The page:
In Thailand, tick sizes for stock trades are not decimalized but instead fixed over predefined intervals. While changes in tick sizes are exogenous, investors seem to behave differently around such thresholds. Using high-frequency trade and quote data from the Stock Exchange of Thailand between 2002 and 2008, we document that investors are more likely to sell their stocks (as “market” orders) at threshold prices. Despite the influence of price clusters (at round numbers, which are also threshold prices), we show that imbalances are more likely to exist at threshold prices. While investors of all types sell at the thresholds, retail investors tend to also set limit orders to buy at the thresholds as prices approach from below. There is also no evidence that investors can systematically profits from the imbalance, suggesting that the trading activities may increase trading costs without returns to compensate.
Although selecting ETFs can be challenging due the wide variety of products, they can be used as tactical and strategic tools for asset allocation. Market participants have recently been moving funds from underperforming products into more cost-effective ETFs. The sweet spot appears to be the intersection between active and passive smart beta products.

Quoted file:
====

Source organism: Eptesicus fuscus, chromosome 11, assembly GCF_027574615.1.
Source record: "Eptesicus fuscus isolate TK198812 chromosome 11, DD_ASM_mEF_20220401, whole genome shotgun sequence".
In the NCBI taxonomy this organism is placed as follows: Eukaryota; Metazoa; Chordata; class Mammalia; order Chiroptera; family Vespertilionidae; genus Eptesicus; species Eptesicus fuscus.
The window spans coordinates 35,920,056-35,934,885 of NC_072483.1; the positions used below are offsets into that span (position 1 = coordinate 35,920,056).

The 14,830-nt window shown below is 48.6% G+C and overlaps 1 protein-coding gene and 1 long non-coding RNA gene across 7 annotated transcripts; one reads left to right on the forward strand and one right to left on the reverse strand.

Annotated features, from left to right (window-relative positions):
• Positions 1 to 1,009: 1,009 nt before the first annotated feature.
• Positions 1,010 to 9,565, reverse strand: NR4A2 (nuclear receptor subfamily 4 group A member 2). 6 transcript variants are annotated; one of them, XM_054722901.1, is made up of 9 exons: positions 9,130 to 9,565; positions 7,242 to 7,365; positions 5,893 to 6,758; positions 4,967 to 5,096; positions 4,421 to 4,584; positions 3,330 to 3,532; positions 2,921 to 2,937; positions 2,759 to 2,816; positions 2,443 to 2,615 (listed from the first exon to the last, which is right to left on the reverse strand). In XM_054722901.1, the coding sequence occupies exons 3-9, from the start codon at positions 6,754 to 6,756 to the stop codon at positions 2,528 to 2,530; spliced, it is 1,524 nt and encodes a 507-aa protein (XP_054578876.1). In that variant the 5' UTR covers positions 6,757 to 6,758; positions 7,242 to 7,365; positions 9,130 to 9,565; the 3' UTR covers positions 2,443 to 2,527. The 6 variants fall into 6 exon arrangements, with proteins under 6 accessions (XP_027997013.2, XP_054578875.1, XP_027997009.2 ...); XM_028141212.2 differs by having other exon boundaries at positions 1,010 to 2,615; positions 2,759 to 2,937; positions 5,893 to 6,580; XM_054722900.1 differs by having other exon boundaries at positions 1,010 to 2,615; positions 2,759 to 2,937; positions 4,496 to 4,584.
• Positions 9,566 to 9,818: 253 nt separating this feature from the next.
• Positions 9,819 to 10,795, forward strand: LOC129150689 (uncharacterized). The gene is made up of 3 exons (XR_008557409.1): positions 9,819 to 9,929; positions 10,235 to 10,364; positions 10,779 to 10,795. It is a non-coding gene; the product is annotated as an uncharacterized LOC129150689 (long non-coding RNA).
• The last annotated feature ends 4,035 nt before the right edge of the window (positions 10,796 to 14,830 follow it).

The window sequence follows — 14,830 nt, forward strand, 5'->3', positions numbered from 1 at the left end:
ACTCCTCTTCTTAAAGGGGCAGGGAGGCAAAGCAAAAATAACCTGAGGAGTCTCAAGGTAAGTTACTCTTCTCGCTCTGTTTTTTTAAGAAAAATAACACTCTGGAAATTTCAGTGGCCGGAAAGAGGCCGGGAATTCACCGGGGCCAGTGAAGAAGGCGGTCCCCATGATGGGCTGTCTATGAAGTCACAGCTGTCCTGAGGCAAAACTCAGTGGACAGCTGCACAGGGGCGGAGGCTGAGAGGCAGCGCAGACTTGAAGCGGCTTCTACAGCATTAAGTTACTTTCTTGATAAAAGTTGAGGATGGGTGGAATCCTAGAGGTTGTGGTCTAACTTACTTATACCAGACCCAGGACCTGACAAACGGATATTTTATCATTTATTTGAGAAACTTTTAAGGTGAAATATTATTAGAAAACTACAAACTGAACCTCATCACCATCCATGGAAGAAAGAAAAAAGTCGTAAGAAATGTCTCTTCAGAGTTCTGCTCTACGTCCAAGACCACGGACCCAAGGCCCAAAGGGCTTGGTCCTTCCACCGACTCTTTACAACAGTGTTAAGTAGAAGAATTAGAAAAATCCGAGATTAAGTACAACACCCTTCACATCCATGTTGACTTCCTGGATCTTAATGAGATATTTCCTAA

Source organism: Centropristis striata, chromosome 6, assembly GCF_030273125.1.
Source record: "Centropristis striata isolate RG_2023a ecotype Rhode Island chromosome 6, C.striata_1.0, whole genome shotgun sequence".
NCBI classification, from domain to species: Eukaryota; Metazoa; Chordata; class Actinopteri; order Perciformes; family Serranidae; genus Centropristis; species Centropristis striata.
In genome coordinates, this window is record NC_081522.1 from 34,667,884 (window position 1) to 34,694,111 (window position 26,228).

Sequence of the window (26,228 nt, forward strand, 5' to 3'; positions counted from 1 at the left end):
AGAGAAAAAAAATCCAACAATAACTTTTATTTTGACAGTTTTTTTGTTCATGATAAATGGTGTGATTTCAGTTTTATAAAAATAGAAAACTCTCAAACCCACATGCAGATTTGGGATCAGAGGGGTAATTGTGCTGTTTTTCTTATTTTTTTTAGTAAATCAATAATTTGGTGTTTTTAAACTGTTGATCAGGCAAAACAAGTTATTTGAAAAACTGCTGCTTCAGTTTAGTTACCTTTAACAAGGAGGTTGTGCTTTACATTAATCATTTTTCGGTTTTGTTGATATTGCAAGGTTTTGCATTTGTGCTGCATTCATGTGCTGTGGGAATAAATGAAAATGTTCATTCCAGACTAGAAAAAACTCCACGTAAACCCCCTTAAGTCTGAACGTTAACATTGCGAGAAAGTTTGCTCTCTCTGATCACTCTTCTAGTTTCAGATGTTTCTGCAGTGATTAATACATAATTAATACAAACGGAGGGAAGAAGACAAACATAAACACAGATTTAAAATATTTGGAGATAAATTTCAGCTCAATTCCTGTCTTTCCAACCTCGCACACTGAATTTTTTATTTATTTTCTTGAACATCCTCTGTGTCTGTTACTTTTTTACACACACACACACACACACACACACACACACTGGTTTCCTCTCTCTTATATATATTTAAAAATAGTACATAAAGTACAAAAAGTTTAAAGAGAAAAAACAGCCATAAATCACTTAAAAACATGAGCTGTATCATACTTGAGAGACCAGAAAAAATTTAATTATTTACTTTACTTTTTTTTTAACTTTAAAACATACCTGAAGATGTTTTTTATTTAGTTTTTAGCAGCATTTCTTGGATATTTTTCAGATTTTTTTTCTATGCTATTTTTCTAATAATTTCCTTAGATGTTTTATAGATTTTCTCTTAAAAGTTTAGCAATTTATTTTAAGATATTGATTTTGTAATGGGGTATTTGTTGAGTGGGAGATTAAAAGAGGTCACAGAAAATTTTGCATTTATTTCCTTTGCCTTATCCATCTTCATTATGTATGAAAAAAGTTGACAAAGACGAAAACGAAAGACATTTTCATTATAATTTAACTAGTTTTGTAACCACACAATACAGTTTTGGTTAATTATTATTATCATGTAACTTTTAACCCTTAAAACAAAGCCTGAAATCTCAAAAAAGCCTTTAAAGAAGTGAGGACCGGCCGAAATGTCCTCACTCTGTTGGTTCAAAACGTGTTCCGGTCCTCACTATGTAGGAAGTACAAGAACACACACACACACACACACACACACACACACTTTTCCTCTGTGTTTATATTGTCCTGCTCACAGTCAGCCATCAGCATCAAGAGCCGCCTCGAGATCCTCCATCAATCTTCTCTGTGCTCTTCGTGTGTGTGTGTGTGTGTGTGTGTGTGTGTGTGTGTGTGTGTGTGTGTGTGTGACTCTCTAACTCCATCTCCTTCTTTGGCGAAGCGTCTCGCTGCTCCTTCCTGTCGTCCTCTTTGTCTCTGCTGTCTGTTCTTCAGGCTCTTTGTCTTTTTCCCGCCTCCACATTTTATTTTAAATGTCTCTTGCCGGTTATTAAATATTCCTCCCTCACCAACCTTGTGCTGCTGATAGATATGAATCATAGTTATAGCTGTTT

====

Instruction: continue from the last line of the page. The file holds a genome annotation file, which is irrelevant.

Title: A Resolution to the Problem of Multiple IRR: A Modified Capital Amortization Schedule (MCAS) Method for Non-Normal Cash flow (NNCF) to Obtain a Unique IRR
The problem of multiple IRR remained unresolved for almost a century. This problem is associated only with some of the non-normal net cash flow (NNCF) that wrongly includes reinvestment income as income or benefit stream. The reinvestment income, which is not a benefit from the investment or project under analysis, causes the multiple IRR problem. This is often misinterpreted as problem of IRR but its neither a problem with IRR nor NPV. It is a problem associated with some NNCF data and the failure to update the discounted cash flow (DCF) or capital amortization schedule (CAS) methods to handle such problem.
Using NNCF data, analyses are conducted with special emphasis on topics such as:
a. A modified CAS (MCAS) method that eliminates multiple IRR associated with NNCF data;
b. Multiple IRR problem and the Descartes rule of sign and Norstrom’s criteria;
c. A NNCF data with a unique IRR under DCF / CAS methods vs IRR by MCAS method;
d. Resolving the problem of multiple IRR by MCAS Method Versus MIRR; and
e. A critical review of the GIRR and AIRR Methods to Estimate NNCF.
The salient findings of the present analysis are:
a. The MCAS method, presented in this paper, identifies and eliminates the reinvestment income associated with NNCF investments (with positive opening balance in one or more years in the CAS) from the benefit stream;
b. This new method overcomes the multiple IRR problem and leads to a unique and real IRR; The effectiveness of MCAS to handle the NNCF data is illustrated with numerical analysis;
c. The assumption of reinvestment at IRR or at hurdle rate in NPV are false assertions in the cases of normal NCF and some of the NNCFs. However, such reinvestment is evident only with NNCFs with positive opening balance in one or more years under the CAS.